A group of women lawmakers made a silent protest during President Trump's first speech to a joint session of Congress Tuesday evening. The Democratic congresswomen dressed in white as an emblem of support for their definition of "women's rights" — abortion, equal pay and the like. The protest is seen as a form or resistance to Trump's presidency and presumably a nod to the women's suffrage movement, which urged women to dress in white as a symbol of purity.
But it also calls to mind a contemporary women's movement in which female followers don white as a sign of protest. The Ladies in White (Damas de Blanco) are a group of wives, mothers and other female relatives of jailed dissidents in Cuba. Since 2003, they have attended Catholic mass each Sunday morning wearing white clothes then marched through the streets of Havana, usually silently. They wear white as a sign of peace. And many of the women wear buttons bearing a photo of their imprisoned loved one and the number of years he's been sentenced to serve. The Ladies have won several international human rights awards for their courage and witness.
This simple protest has attracted violent pushback from Cuba's authoritarian regime. The Ladies have been beaten, jailed and harassed by state police and civilians who support the government.Just last Sunday, more than 50 members of the Ladies in White were arrested and prevented from making their peaceful demonstration.
Daniel Allott is deputy commentary editor for the Washington Examiner
Notes from the Cuban Exile Quarter, February 27, 2017
Rosa María Payá went to the Ministry of Justice in Cuba to review the case of her dad Oswaldo Payá and friend Harold Cepero
Justice for Oswaldo Payá Sardiñas and Harold Cepero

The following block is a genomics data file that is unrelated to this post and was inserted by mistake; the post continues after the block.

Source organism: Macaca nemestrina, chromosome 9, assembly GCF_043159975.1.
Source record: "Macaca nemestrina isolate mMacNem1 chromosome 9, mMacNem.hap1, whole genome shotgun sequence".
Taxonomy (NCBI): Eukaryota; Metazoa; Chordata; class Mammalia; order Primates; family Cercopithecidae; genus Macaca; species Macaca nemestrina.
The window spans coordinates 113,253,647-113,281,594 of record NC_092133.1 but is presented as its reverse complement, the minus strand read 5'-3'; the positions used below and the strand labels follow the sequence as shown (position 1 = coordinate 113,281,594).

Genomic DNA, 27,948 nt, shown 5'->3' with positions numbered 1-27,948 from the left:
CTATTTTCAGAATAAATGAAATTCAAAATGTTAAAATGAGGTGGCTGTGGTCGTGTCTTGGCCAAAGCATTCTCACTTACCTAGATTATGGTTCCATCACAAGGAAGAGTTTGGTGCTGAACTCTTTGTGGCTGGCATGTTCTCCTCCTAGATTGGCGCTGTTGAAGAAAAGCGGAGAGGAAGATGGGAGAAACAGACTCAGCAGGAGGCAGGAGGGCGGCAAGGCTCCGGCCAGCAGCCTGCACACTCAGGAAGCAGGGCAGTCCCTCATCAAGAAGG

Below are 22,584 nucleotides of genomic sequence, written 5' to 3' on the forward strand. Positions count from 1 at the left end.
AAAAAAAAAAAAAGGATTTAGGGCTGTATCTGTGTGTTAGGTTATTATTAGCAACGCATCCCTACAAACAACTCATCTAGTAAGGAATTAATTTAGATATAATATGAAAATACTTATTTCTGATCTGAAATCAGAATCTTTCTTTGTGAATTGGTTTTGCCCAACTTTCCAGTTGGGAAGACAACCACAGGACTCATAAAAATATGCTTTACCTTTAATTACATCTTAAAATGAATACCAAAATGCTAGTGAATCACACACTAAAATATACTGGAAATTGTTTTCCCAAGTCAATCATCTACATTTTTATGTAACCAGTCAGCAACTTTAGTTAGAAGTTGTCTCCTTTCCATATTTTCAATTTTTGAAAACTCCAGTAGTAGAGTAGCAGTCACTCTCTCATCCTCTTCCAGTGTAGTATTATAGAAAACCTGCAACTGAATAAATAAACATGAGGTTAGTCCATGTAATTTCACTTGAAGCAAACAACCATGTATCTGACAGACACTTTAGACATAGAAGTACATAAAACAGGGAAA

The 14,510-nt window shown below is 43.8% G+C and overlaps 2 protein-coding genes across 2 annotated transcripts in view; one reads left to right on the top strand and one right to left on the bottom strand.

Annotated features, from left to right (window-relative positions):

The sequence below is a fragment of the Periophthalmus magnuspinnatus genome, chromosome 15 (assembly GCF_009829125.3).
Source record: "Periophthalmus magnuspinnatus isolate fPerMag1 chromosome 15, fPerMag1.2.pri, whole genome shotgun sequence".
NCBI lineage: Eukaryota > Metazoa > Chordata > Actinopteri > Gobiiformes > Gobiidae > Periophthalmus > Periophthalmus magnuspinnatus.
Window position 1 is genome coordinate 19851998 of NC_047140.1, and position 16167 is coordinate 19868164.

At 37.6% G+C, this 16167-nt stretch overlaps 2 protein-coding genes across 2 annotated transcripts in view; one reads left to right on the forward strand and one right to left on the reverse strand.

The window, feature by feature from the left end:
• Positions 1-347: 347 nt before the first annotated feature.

Rosa María Payá at the Cuban Ministry of Justice (twitter)
Today, February 27, 2017 at 10:30 am Rosa María Payá delivered to the Ministry of Justice of Cuba an appeal for a judicial review to Maria Esther Reus González, Minister of Justice. In accordance with the procedures of Cuban criminal law, she presented an appeal for a judicial review of the conviction of Angel Carromero for the events that caused the death of her father, Oswaldo Payá, and her friend Harold Cepero.
Rosa María expressed that:
"According to Cuban law, anyone can request a review of a criminal case and I decided to do it not only because Angel Carromero alleged that another car had intentionally hit the car he was driving, but also because the rules of due process were violated when he was prevented from providing expert evidence which would determine if the event was provoked. I submit the request for judicial review to the competent authorities: the Minister of Justice, the President of the Supreme Court and the Attorney General. With this process, the last legal possibility of discussing the case in Cuba is exhausted. By law, one of these authorities must respond within 90 days. Consequently, we remain waiting, without prejudice to the allegations and with evidence that we will present in various international legal forums.
Oswaldo Payá Sardiñas, and Harold Cepero Escalante died under circumstances that point to an extrajudicial killing carried out by the Castro regime's intelligence services on July 22, 2012. World leaders and human rights defenders in 2013 called for an inquiry into deaths of Oswaldo and Harold, among them was South African Nobel Peace Laureate, Archbishop Desmond Tutu.